As a breathtaking followup to her deliciously stunning tome Cook Beautiful, Eyeswoon's Athena Calderone invites us inside the private spaces of top tastemakers with Live Beautiful ($40, Abrams Books).
Athena and Victor Calderone's bedroom is a haven of neutralism and texture; Oliver Gustav's minimalistic style.
What inspired you to launch this new book?
I love to dissect any creative journey. I am always so curious about how someone’s process is ignited, what that first point of inspiration is and how a design dialogue is born piece by piece. For my own design work, I can always trace it back to that initial spark, and I wanted to document and dissect the alchemy of other designers’ homes. But beyond that, I wanted to create a book that was actionable—that offered the reader some insight into the design principles at play in a given image. While many of the homes in the book are elevated and aspirational, my goal as the design expert was to break down and distill precisely what is happening, offering a practical tip that showcases why the room works. I wanted to share the how and the why so that the reader can walk away empowered to exercise these principles within their own home.
Glass doors in Jean Charles Tomas' home break up the space while letting light flow through.
How does the narrative of Cook Beautiful continue in Live Beautiful?
I suppose similarly in Cook Beautiful, I also infused a teachable moment in offering tips on how to plate your food and improve the visual presentation of any dish.
Signe Bindslev Henriksen let artwork shine as a main focal point while utilizing chandeliers to give a romantic aura.
For you personally, what does living beautifully mean?
Design is so personal; beauty is so personal—the things you collect over time express your own narrative, which holds such intimate memories. It is an expression of your eye, the things you love, the objects you have collected, and that alone harnesses a certain voltage of beauty. Our homes are also where we spend the most quality time with our loved ones and our sacred time with ourselves. To live beautifully simply means to express who you are in your home—to look, explore and tinker within your space so that it becomes the closest reflection of what you love and what your eye craves, and most of all what makes you happiest.
Natural marble stone with matte finishes in the kitchen of Nate Berkus and Jeremiah Brent.
What are some of your favorite interiors in this book?
I am simply obsessed with Jenna Lyons’ perfectly layered home. And Signe Bindslev Henriksen of Space Copenhagen’s home exercises both restraint and bold contrast, which my eye will always gravitate toward.
Berkus and Brent found a local decorative painter to create a mural of trees inside their master bathroom.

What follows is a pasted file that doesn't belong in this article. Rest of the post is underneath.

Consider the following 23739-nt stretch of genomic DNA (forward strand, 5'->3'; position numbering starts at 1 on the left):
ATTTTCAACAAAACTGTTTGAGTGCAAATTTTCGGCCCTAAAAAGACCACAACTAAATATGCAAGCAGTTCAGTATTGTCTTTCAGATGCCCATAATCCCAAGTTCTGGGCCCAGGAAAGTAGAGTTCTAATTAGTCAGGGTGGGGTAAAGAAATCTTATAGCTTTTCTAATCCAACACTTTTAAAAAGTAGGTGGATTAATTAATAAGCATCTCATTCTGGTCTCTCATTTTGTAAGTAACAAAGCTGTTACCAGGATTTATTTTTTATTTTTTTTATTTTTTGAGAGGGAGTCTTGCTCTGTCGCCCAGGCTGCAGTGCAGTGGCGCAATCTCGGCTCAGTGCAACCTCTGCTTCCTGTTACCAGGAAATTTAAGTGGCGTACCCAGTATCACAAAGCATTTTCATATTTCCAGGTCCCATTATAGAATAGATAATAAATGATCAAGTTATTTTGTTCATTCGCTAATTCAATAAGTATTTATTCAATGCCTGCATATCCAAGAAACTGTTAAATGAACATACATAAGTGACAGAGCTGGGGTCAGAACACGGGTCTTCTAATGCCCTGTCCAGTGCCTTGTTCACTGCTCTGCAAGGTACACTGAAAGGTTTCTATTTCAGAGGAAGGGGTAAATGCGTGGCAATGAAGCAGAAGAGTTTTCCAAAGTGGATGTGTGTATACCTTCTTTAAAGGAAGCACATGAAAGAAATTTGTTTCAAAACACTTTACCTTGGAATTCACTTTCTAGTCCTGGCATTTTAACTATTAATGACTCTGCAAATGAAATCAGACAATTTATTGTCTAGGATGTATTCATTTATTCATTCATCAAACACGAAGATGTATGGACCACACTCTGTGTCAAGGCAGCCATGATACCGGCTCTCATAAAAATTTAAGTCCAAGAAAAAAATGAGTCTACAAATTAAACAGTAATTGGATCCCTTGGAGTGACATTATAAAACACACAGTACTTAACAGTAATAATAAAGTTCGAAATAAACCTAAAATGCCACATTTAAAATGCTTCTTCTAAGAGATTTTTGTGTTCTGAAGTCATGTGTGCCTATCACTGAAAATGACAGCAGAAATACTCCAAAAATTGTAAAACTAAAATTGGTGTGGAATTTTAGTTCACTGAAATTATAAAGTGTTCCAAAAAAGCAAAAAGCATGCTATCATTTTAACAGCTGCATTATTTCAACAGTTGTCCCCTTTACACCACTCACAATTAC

I love how you start with the design inspiration for each home. Why do you think understanding that spark is so key to appreciating a beautiful interior?
I am just a curious creature who wants to dissect creativity and hoped others would be equally captivated at people’s starting points. We all find inspiration in different places. Our eyes absorb so much, and we often store these little inklings or visual nuggets in our mind and never quite know when something will be unleashed— it can be the subtle curve of a sculpture or the light on holiday in Italy, the texture of a weatherbeaten stone—who knows? But I do think each choice leads you to the next discovery, and if you allow yourself to be led, the process can unfold so poetically. I just love that each home is such a direct reflection of their own eye—what moves them and only them. Our homes are so very intimate.
Where do you find your own design inspiration?
It is the collection of objects. I am such a seeker—I love the hunt. I am also unwavering; I never settle, and I can get obsessive in my search when I know what I want. It is often the form of an object or the texture and patina of material I am after.
Danielle Siggerud's townhouse uses pale woods, steel stairs and glass doors to completely allow the sun to glow up the house.
You just completed a renovation on your own home, correct? What was the inspiration for that project?
I did just renovate my Amagansett home. The goal was to freshen and brighten the space through the materiality and finishes but not alter any architecture, and to unclutter but also add warmth through rich wood pieces and texture in wall finishes. I began with choosing new marble for the kitchen, and the neutral, plum and soft green tones in the stone are what set the palette for the rest of the home. Do you have a favorite room or area? I really love the kitchen, particularly the fluted green plaster-clad island that was crafted by Kamp Studios. I also love the small family room off the kitchen. The space was transformed by simply lightening the slipcover on the sofa and inserting a statement rug from Tali Roth’s Empire Collection.
What is next for you in terms of launches, projects or future collaborations?
I recently designed a side table and sconce with Simone Bodmer-Turner and a series of wood butcher block boards with Blackcreek Mercantile & Trading Co. I am excited to continue to explore creating products and step into the TV realm!
Photography by: Nicole Franzen/ Courtesy of Abrams Books